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Conforming Loan Limits, Conventional Loans

Conforming Loan Limits

A conforming loan is one that meets the standards of loan guidelines as established by government-sponsored enterprises (GSEs) Freddie Mac and Fannie Mae, meaning Freddie and Fannie can buy loans up to predetermined amount, with that amount adjusted annually. Presently, the conforming loan limit for a single-family home is $417,000, although as part of the Economic Stimulus Act of 2008, the loan limit in certain high-cost areas of the U.S. have a new cap of up to $729,750, depending on location. These loans are referred to as "conforming jumbo" loans. The cap for these loans is calculated to be 125 percent of the area median home price and is not to exceed $729,750, except in Alaska, Hawaii, Guam and the U.S. Virgin Islands, where the cap is 50 percent higher than the limits for the rest of the country.

By the way, the new cap is temporary - until Dec. 31, 2008, when the loan limits are supposed to revert back to $417,000.

Confused yet?

Boiled down to real language, prior to the Stimulus Act, conforming loan limits were $417,000 and rates were attainable. However, if you needed a loan over $417,000 - called "non-conforming jumbo loans" - you probably paid a percentage point or two above what a conforming loan cost. For loans that big, it was difficult for borrowers to qualify. For example, suppose "John" needed a mortgage loan for $350,000 - he could get a rate around 6.5%. But if John wanted to buy a bigger house and needed a mortgage loan of $600,000, his rate could be as much as 7.5-8.0%, only because the loan amount exceeds $417,000. See the difference?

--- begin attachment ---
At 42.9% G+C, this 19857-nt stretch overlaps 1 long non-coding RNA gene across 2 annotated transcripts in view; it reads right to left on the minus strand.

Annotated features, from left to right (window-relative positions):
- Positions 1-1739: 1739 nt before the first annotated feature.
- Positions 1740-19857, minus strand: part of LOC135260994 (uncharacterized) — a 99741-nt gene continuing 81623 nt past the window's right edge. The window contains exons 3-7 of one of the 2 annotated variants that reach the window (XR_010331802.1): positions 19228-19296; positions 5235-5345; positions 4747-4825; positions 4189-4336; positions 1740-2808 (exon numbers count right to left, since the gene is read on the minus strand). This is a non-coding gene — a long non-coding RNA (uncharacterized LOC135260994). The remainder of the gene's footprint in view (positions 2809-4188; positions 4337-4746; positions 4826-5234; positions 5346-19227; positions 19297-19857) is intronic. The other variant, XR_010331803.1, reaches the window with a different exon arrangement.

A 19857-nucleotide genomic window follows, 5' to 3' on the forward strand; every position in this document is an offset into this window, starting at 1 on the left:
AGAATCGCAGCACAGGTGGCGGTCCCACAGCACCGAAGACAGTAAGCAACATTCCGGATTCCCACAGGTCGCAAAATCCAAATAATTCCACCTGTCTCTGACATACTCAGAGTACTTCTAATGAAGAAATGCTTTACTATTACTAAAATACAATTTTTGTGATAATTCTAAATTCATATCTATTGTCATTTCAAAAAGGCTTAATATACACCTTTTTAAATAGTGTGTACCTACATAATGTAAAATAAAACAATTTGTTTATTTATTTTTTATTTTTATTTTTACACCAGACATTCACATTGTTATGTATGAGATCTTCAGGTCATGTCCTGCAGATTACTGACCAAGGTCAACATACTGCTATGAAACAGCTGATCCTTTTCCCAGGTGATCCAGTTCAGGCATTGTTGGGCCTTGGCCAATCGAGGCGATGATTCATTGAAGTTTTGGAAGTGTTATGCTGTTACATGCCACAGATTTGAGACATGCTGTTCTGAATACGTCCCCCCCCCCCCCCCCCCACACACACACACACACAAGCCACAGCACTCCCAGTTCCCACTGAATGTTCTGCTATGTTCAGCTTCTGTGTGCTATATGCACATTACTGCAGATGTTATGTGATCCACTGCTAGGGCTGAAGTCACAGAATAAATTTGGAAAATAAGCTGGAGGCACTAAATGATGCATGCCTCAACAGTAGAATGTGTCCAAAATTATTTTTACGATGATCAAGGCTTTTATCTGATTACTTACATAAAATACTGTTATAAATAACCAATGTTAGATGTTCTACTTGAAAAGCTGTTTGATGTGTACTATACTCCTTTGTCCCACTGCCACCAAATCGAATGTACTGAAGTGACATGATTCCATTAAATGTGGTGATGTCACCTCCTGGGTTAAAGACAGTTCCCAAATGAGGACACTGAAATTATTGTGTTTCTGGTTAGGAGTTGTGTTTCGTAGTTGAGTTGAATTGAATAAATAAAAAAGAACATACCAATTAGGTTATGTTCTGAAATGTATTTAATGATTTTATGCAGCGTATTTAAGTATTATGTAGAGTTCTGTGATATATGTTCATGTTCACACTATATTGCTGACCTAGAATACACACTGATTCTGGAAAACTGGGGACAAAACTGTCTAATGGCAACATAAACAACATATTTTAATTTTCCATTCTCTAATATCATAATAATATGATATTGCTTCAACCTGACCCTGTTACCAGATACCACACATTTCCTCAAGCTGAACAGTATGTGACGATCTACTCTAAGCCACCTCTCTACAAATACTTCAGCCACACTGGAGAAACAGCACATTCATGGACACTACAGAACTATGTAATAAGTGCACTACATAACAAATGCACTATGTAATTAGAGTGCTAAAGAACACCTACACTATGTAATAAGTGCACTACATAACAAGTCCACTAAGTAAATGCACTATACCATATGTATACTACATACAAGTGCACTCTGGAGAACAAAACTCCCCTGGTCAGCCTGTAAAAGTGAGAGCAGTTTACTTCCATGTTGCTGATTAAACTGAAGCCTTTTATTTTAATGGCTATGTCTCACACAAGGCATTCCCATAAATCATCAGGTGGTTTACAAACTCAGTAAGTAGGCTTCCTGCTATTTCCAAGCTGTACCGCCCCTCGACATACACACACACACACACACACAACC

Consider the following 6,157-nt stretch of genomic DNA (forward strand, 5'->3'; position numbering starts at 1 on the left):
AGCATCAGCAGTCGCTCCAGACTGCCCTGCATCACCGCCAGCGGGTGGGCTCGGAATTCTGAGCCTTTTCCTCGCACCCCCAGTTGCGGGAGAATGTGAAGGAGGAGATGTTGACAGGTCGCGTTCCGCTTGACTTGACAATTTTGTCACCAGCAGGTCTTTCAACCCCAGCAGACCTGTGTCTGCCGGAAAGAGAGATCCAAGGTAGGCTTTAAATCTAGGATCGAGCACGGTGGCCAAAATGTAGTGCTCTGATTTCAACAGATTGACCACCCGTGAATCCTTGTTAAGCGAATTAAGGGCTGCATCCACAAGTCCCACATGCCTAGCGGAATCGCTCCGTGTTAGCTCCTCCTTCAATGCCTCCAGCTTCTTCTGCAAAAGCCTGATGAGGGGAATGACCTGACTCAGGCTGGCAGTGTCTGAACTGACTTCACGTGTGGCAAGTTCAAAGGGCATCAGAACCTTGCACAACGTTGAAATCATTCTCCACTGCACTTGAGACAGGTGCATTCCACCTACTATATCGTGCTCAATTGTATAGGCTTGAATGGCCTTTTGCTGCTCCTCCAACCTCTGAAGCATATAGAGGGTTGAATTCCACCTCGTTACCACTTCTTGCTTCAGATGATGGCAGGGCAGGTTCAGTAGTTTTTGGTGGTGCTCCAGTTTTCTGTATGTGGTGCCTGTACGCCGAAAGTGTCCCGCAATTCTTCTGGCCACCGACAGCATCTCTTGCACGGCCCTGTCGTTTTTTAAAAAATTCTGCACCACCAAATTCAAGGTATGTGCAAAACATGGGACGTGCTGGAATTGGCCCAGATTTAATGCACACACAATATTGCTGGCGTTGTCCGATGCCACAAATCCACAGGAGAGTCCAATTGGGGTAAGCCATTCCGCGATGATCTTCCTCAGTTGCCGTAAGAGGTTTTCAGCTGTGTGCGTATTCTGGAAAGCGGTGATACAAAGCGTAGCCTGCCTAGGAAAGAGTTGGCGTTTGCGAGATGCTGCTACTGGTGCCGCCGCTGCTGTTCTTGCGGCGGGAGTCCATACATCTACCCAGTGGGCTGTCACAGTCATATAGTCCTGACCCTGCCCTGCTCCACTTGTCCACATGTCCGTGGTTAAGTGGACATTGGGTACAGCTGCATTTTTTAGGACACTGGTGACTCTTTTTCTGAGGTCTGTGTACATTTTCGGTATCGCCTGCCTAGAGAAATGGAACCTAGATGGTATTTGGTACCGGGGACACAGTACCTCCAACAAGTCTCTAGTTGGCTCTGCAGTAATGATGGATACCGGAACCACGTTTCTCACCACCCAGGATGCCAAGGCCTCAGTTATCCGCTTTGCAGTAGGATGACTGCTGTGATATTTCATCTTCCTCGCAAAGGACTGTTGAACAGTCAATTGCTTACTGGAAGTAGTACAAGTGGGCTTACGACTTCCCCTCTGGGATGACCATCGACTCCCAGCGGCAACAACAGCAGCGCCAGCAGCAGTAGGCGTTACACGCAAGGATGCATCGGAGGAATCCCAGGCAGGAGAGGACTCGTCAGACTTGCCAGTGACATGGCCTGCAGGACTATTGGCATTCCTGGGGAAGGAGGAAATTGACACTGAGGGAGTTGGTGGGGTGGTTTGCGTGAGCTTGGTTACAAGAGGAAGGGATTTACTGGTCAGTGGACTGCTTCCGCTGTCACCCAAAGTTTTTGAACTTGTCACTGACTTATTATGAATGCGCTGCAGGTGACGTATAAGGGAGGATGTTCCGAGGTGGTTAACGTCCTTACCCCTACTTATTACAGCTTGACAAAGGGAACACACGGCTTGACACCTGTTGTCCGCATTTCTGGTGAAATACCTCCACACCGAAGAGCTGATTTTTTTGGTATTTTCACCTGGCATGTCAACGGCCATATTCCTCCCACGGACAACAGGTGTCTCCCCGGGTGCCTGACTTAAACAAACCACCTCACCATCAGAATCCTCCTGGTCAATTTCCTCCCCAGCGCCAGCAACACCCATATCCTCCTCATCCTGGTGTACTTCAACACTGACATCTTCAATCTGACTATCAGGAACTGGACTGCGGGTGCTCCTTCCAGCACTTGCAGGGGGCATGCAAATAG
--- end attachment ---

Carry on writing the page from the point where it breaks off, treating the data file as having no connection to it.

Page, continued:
With inequity in rates, the mortgage crisis and a stalled real estate market, the government has stepped in to try to kick-start the high-end market by lifting the lid on the conforming cap. The hope is that for borrowers who live in these areas, the rates and availability on higher-end loans that were once hard to get are now more accessible. For example, borrowers who are in high-cost Jumbo ARMs can refinance into a lower-rate 30-year fixed with more affordable payments. Also, sellers who live in higher-priced areas will have a better chance of selling their home with more loan options available for potential buyers.

Where is the money?

Freddie Mac and Fannie Mae have agreed to buy jumbo mortgages in 224 high-cost markets where median home prices exceed the original conforming loan limit of $417,000. The loans will be purchased from Wells Fargo Home Mortgage, Chase, CitiMortgage, WaMu, and from all lenders that sell to GSEs and the Federal Housing Administration (FHA). Freddie and Fannie will then bundle thousands of these loans together and resell the debt to investors. Investors are comfortable buying the debt packaged and sold by Fannie and Freddie because these two GSEs only buy loans that will meet their standards for creditworthiness.

Qualified borrowers can use Freddie and Fannie conforming jumbos to finance up to 90% of a property's value and can purchase or guarantee jumbo mortgages that originated between July 1, 2007, and Dec. 31, 2008.

These increases will also apply to Federal Housing Administration loan guarantee programs. View the FHA mortgage limits for your area.

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